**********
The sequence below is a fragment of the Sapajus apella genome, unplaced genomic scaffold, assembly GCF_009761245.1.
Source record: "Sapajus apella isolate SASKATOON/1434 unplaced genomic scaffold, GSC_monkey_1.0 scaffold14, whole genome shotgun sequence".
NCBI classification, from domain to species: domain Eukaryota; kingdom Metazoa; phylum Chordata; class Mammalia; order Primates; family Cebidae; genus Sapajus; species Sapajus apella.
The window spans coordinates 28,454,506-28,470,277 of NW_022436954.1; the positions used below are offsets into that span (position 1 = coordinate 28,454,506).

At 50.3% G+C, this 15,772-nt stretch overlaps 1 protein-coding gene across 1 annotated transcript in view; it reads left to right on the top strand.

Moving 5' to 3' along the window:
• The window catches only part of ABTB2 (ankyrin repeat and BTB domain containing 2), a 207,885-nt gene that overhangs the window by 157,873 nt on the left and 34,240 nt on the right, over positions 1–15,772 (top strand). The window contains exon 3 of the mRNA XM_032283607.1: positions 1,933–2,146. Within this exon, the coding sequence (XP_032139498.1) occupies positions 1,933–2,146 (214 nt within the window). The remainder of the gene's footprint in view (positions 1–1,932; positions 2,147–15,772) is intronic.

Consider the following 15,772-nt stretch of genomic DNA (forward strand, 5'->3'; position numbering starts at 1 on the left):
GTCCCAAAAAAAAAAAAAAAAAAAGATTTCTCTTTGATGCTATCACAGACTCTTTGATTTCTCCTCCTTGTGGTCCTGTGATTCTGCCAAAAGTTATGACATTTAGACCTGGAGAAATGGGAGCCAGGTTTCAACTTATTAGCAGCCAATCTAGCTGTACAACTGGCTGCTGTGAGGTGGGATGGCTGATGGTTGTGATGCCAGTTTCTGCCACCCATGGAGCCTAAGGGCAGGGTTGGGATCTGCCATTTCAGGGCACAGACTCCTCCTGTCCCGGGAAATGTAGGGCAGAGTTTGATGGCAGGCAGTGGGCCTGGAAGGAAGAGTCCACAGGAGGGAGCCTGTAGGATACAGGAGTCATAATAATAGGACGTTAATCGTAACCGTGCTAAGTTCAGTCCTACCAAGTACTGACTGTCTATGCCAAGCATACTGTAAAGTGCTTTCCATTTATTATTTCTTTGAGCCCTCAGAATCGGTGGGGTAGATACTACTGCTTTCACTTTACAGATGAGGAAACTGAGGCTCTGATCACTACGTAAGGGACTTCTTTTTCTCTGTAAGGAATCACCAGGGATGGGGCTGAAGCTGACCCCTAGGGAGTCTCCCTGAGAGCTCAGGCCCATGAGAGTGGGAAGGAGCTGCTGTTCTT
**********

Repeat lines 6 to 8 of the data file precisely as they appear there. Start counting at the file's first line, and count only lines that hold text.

Moving 5' to 3' along the window:
• The window catches only part of ABTB2 (ankyrin repeat and BTB domain containing 2), a 207,885-nt gene that overhangs the window by 157,873 nt on the left and 34,240 nt on the right, over positions 1–15,772 (top strand). The window contains exon 3 of the mRNA XM_032283607.1: positions 1,933–2,146. Within this exon, the coding sequence (XP_032139498.1) occupies positions 1,933–2,146 (214 nt within the window). The remainder of the gene's footprint in view (positions 1–1,932; positions 2,147–15,772) is intronic.

Consider the following 15,772-nt stretch of genomic DNA (forward strand, 5'->3'; position numbering starts at 1 on the left):